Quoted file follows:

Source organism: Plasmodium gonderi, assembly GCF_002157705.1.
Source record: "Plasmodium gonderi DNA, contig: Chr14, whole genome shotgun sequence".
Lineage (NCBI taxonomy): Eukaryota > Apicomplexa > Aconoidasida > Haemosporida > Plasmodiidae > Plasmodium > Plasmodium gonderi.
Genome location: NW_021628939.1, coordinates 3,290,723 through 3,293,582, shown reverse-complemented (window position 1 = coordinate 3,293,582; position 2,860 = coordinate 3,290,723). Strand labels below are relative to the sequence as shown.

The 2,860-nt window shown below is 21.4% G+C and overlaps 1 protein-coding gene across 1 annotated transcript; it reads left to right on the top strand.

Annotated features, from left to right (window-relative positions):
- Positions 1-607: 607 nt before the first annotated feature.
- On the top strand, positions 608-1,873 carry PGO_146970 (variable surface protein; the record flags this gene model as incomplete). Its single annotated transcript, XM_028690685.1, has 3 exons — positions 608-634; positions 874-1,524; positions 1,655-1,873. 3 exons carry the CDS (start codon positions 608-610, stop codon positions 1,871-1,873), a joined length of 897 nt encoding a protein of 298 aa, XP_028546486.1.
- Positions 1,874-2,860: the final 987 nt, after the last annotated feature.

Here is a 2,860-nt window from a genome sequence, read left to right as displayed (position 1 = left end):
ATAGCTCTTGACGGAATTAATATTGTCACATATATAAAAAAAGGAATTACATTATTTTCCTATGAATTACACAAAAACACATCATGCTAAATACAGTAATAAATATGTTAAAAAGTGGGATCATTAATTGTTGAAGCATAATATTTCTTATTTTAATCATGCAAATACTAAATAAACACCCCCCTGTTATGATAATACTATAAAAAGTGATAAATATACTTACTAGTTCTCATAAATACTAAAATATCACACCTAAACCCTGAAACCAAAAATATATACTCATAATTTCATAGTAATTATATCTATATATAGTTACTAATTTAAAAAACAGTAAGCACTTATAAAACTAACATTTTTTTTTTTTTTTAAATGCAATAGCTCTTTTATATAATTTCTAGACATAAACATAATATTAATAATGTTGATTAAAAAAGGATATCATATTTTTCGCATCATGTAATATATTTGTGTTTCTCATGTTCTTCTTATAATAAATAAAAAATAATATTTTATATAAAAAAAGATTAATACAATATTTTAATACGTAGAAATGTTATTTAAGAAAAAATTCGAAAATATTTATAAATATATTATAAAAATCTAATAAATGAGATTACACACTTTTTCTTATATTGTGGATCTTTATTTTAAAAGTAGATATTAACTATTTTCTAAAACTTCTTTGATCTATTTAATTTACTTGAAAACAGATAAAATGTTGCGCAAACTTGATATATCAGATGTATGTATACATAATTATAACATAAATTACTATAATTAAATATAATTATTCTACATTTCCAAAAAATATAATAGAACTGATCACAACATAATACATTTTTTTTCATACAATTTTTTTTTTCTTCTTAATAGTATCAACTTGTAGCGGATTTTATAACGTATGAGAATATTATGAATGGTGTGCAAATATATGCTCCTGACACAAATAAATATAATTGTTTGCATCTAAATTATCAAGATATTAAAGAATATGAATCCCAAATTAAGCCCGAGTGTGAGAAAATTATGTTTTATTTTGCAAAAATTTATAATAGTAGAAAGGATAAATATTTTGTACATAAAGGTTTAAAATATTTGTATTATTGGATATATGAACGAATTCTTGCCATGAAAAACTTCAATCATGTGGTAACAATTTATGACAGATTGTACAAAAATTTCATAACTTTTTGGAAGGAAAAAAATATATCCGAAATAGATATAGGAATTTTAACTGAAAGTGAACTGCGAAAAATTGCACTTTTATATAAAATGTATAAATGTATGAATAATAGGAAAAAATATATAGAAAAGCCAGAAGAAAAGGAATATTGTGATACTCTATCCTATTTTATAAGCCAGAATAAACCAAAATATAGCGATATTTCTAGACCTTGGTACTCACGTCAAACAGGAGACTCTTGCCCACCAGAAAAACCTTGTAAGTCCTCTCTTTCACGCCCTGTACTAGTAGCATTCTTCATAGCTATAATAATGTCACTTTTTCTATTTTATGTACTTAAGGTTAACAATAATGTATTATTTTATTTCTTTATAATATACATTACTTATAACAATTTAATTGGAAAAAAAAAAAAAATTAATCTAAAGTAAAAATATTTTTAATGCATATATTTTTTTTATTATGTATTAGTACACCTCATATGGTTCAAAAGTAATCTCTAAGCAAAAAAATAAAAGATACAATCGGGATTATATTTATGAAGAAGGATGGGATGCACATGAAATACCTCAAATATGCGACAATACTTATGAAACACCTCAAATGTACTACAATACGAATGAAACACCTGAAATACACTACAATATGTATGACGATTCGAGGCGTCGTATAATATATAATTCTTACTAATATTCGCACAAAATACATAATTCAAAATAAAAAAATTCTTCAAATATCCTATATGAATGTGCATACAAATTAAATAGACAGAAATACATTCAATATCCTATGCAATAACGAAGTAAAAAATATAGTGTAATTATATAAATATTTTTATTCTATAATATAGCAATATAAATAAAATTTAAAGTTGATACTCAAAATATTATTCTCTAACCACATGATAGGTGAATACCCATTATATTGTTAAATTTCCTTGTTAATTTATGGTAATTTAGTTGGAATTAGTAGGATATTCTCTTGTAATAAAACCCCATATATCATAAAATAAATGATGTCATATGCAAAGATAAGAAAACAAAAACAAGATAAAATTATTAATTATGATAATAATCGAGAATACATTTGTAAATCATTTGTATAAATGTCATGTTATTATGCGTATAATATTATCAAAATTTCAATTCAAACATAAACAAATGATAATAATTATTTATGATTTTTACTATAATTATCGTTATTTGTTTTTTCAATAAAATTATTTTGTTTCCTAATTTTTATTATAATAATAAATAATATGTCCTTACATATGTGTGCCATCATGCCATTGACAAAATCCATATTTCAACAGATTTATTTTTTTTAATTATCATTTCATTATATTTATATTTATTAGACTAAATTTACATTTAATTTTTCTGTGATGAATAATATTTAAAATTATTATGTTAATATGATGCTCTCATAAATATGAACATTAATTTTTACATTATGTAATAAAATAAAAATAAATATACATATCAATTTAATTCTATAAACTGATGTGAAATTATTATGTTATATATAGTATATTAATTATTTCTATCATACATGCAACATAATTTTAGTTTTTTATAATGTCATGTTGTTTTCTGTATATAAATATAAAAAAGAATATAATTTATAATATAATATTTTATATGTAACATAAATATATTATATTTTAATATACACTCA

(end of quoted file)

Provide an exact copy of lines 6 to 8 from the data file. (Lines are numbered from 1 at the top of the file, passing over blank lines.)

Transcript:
Annotated features, from left to right (window-relative positions):
- Positions 1-607: 607 nt before the first annotated feature.
- On the top strand, positions 608-1,873 carry PGO_146970 (variable surface protein; the record flags this gene model as incomplete). Its single annotated transcript, XM_028690685.1, has 3 exons — positions 608-634; positions 874-1,524; positions 1,655-1,873. 3 exons carry the CDS (start codon positions 608-610, stop codon positions 1,871-1,873), a joined length of 897 nt encoding a protein of 298 aa, XP_028546486.1.